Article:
Editor’s Note: This story is part of “Planning Our Future” – an initiative this year at KETV and all Hearst television stations across the country. Check out a Sunday special at 6 p.m. on KETV for an in-depth look at how these changing weather patterns are affecting the climate.

It seemed to happen all of a sudden. Roads turning into rivers. Water rushes into businesses.

Reports show that the August 2021 floods brought three to five inches of rain in less than an hour for parts of the subway.

This storm is a prime example of something that the Papio-Missouri River Natural Resources District says is becoming increasingly common.

“We’re seeing higher intensity rain events over shorter time periods,” Papio-Missouri River NRD General Manager John Winkler said, “So you get these three- or four-inch downpours in a hour instead of spread out over maybe several days, so we’ve noticed a slight increase over the last few years.”

After a years-long process, the Federal Emergency Management Agency, or FEMA, is releasing new flood maps for the subway this year.

The maps model the risk of flooding and the places most at risk. The NRD said parts of the metropolitan area haven’t seen updated maps since the 1980s, so these new maps are important.

According to the NRD, the new flood maps take into account past weather events and rainfall amounts, in addition to urbanization and new developments.

“As Omaha continues to grow, you get more roofs, more concrete, obviously you get more runoff and so that has an impact,” Winkler said.

According to the NRD, the maps show some improvement areas where they may have built reservoirs, such as south of Lake Flanagan. And there are also cases where at least it didn’t get worse.

However, the NRD said there are places where homes and businesses that weren’t in the floodplain before will now be.

“Which means for an average home, you know, it could cost $300 to $400 a month in flood insurance, which they didn’t have to buy before,” Winkler said.

Papio-Missouri River NRD Deputy General Manager Amanda Grint said there are a few areas that are seeing major change that stand out.

“So we have a number of areas that haven’t been mapped before that will be mapped into a floodplain. Saddle Creek is probably the most notable in our area,” she said.

Grint said another area seeing change is around 72nd and Pacific streets.

KETV NewsWatch 7 asked which seemed to have the most impact on the maps – urbanization or weather changes.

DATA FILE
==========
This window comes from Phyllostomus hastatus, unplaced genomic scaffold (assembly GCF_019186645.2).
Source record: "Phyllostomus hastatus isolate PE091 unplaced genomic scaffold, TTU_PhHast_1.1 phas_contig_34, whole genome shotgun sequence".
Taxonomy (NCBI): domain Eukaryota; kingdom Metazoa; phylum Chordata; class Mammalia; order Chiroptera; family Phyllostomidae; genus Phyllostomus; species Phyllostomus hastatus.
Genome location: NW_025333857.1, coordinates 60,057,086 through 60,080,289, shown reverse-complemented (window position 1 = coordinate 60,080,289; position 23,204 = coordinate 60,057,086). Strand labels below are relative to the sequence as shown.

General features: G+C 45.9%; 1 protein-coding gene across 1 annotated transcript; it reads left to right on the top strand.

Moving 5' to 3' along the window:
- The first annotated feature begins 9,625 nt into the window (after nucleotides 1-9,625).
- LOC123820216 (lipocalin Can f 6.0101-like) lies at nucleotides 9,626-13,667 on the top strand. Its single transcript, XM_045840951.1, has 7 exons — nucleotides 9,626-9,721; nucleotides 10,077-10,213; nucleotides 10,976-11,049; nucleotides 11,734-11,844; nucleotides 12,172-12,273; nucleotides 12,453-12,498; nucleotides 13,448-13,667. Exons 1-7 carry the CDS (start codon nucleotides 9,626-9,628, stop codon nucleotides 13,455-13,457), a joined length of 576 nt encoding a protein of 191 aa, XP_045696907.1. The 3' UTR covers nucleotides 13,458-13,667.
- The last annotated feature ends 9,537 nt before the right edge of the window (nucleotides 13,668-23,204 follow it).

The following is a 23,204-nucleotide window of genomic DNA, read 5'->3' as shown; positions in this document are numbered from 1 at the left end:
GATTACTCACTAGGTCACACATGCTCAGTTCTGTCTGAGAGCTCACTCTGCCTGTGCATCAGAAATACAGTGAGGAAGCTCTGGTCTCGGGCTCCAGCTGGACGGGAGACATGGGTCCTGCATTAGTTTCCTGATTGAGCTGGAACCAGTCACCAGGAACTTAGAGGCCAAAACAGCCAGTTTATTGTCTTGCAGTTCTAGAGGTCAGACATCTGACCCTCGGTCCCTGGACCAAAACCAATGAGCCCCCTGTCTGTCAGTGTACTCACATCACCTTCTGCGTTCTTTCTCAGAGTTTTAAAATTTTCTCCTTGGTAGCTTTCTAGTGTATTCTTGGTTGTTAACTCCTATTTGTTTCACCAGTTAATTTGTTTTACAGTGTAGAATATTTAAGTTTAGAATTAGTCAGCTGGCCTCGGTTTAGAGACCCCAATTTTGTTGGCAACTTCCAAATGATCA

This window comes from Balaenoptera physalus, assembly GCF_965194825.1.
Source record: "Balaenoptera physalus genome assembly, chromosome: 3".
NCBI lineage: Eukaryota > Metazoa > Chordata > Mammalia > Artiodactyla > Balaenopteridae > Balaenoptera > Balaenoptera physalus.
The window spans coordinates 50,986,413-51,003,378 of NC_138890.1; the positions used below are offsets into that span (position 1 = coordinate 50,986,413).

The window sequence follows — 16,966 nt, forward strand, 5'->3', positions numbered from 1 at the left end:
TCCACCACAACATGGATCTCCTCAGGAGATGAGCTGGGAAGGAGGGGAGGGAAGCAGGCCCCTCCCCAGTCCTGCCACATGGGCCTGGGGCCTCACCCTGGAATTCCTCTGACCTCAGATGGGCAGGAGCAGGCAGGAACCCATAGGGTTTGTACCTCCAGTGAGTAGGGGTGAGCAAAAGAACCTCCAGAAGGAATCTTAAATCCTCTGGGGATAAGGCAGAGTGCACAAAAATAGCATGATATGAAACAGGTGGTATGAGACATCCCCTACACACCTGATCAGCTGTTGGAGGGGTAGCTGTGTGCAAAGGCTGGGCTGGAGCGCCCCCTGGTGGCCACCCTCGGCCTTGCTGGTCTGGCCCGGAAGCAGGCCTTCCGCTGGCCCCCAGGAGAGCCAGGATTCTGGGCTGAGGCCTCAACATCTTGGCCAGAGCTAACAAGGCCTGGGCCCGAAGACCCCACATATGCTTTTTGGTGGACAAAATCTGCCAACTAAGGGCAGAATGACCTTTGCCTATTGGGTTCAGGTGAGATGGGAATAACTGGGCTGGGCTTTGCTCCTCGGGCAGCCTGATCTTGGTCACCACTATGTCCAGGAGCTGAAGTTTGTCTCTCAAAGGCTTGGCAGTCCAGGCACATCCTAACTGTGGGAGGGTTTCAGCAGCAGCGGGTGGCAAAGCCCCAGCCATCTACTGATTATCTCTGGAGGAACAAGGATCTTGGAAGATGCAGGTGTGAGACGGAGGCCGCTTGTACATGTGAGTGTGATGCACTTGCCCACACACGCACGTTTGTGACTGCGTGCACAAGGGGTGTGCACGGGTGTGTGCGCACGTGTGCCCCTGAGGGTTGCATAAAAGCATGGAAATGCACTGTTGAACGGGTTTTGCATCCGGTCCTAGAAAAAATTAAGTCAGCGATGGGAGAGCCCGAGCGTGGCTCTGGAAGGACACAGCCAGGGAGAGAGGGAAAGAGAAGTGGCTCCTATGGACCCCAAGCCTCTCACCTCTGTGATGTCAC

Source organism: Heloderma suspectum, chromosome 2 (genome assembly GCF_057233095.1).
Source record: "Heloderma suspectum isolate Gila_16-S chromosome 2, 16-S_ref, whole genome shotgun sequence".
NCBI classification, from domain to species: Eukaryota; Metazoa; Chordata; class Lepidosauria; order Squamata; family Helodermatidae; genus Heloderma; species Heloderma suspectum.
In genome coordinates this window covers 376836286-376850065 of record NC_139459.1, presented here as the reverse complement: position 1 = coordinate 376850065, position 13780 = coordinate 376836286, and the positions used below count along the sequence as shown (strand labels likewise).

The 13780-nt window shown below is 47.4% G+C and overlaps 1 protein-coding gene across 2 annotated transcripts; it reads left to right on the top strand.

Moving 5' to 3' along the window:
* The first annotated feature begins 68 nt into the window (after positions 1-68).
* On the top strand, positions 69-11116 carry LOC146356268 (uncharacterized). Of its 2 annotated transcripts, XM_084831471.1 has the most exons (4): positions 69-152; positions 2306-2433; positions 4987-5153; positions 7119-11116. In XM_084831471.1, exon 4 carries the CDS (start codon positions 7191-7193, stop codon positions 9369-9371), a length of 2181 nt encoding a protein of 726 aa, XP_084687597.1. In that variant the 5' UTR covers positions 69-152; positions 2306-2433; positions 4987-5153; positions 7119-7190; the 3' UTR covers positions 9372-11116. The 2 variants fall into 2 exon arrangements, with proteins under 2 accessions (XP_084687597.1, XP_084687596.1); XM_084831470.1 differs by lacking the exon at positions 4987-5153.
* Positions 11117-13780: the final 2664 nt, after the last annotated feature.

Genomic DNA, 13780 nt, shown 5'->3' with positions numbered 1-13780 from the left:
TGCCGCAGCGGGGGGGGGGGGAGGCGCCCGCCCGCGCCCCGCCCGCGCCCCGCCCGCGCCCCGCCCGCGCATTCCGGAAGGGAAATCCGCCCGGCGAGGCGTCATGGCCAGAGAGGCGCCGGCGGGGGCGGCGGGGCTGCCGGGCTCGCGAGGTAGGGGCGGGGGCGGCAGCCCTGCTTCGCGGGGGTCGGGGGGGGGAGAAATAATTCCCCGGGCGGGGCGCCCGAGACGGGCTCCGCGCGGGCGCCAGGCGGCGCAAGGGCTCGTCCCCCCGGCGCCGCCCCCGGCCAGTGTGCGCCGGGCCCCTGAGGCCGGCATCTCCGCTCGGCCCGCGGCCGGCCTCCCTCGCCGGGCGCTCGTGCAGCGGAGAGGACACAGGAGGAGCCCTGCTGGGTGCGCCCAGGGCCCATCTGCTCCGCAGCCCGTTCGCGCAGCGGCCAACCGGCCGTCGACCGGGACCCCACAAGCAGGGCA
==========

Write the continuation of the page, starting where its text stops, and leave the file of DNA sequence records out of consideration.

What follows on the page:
Grint said there were definitely bigger increases in areas with a lot of development like Sarpy County, Papillion, Gretna and Elkhorn. But she said that was not all.

“It’s probably both equally, to be honest,” Grint said, “As development you see larger runoff volumes, but I think changing weather patterns and updated information on the rainfall also had a pretty decent impact on the new study.”

This is all information the City of Omaha is reviewing right now, and it impacts future development in flood-prone areas.

“They would be required to obtain a permit and demonstrate that all structures – new structures being built, old structures being upgraded – would comply with these regulations in terms of elevation or waterproofing,” said Robert Laroco, Omaha City. floodplain manager.

The maps are considered preliminary at this stage, and people will have the opportunity to appeal any changes.

BDNI said property owners should be notified if there is a change in the floodplain on their property. Public meetings will be held in June.

However, the city said it’s important to remember that even if you haven’t seen significant flood damage in the past, these maps reflect future risk.

“We’ve had two or three major floods in the last 10 to 12 years. So, you know, we don’t think the impacts of flooding are going to go away anytime soon,” said Eric Englund, deputy director of urban planning. .

“The impacts of climate on the city are becoming more and more noticeable,” Laroco said.

This is exactly why the NRD thinks these maps are so important and would like to see more frequent updates.

“This is data that needs to be released. Just for the protection of the community,” Winkler said.

All of this is aimed at helping metro people prepare and helping entities like BDNI plan flood prevention projects for the future.

“I think these just show a good picture of the work that still needs to be done,” Grint said.

A number of local communities, including Omaha, participate in a program through FEMA called the Community Rating System. This means cities can adopt higher standards of floodplain management and, in turn, community members get a discount on flood insurance. You can find more information here.